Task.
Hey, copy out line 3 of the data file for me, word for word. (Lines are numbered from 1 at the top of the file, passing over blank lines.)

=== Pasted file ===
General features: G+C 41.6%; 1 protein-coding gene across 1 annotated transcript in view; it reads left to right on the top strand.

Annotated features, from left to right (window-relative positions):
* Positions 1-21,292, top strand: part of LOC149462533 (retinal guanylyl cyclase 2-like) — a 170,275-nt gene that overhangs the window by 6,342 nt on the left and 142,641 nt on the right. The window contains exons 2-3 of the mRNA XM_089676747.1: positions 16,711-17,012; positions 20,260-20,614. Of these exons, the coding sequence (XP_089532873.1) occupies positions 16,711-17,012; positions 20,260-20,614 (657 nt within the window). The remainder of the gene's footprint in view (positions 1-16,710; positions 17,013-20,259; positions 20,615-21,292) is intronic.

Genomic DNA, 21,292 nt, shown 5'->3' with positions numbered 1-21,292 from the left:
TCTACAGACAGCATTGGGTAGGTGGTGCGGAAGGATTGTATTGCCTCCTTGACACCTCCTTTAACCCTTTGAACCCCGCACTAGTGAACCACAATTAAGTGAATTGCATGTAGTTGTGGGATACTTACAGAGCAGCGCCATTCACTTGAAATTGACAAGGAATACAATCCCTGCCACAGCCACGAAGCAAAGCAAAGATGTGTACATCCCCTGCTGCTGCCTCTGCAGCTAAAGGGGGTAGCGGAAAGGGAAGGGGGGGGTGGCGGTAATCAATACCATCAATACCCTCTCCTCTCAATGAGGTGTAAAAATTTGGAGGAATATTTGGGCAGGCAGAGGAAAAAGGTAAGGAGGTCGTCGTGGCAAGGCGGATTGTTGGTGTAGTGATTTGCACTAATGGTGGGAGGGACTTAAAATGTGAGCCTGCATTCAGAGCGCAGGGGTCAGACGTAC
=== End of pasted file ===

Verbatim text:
* Positions 1-21,292, top strand: part of LOC149462533 (retinal guanylyl cyclase 2-like) — a 170,275-nt gene that overhangs the window by 6,342 nt on the left and 142,641 nt on the right. The window contains exons 2-3 of the mRNA XM_089676747.1: positions 16,711-17,012; positions 20,260-20,614. Of these exons, the coding sequence (XP_089532873.1) occupies positions 16,711-17,012; positions 20,260-20,614 (657 nt within the window). The remainder of the gene's footprint in view (positions 1-16,710; positions 17,013-20,259; positions 20,615-21,292) is intronic.